Indexed on: 15 Sep '18Published on: 14 Sep '18Published in: Aquatic Sciences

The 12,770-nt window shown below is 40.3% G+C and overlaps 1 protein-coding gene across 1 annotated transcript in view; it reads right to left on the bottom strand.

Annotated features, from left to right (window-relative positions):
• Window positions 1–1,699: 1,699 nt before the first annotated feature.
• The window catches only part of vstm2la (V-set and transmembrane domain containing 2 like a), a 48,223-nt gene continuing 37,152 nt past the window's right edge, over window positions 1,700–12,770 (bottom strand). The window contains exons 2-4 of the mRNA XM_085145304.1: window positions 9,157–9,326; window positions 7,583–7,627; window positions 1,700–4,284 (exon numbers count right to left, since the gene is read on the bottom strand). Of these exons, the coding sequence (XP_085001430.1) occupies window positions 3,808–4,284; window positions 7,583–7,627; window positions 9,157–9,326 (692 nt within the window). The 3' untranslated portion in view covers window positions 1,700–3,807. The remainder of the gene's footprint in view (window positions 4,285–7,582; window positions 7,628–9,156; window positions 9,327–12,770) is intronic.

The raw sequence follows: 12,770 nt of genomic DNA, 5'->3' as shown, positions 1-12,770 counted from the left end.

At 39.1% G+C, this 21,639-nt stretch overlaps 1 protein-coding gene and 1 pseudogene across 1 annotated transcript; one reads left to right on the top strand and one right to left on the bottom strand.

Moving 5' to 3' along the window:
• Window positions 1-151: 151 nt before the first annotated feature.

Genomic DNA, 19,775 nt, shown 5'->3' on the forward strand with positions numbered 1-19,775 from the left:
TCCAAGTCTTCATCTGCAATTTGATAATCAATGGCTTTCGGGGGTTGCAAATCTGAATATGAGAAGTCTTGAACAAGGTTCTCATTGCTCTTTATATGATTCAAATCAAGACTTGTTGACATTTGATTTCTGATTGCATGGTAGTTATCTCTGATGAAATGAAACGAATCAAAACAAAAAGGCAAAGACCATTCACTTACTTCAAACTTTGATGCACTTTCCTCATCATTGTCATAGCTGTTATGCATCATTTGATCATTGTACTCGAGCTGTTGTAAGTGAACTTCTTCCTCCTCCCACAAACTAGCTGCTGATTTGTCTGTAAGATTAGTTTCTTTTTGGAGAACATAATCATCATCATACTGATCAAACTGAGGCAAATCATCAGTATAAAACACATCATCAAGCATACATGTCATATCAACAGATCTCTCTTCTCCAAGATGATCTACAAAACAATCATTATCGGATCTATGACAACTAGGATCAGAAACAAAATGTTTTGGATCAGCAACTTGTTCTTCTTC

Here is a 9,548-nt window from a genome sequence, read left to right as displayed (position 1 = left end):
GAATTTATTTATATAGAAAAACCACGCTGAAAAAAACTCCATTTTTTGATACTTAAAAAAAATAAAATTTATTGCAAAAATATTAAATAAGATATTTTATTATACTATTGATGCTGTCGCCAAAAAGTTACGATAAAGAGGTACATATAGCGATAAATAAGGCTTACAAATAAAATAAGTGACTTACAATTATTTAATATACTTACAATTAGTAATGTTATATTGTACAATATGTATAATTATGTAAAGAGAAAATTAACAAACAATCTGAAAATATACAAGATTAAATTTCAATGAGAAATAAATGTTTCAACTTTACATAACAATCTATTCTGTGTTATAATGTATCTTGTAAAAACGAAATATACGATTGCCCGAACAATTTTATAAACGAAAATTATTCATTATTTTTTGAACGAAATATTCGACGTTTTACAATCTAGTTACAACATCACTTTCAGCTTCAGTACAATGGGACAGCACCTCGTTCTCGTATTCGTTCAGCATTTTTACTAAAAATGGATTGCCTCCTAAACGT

Rapid and extensive conversion of tropical forests into oil palm (Elaeis guineensis) (OP) plantations pose serious threats to tropical stream processes. To mitigate land use change impacts on stream ecosystems, retention of riparian vegetation is typically proposed. We evaluated the effectiveness of a gradient of riparian qualities in oil palm streams: (1) natural forest; (2) OP-native forested buffer; (3) OP-native understory, no chemical input (OPOP) and (4) OP-no buffer, to mitigate impacts on in-stream litter processing. Leaf bag method entry using two leaf species of contrasting litter quality (Macaranga tanarius and OP) were deployed into streams. Across all riparian types, microbes were the main drivers of decomposition with negligible macroinvertebrate shredding activities. Leaf decomposition rates were more influenced by litter quality than changes in environmental conditions in the different riparian types. Across all sites, native Macaranga litter decomposed approximately 5× faster than OP litter possibly due to high structural compounds in OP leaves. Macaranga litter was also more susceptible to changes in environmental conditions as leaf decomposition positively correlated to phosphorus and potassium content. However, OP leaves were resilient to stream environmental changes and decomposed slower only at OPOP sites. These varying responses reveal complex interactions within tropical stream ecosystems. We suggest that riparian management strategies as well as plans to restore functioning in degraded tropical streams should ensure a wide diversity of native riparian tree species in order to effectively mitigate adverse OP plantation impacts on tropical stream functioning.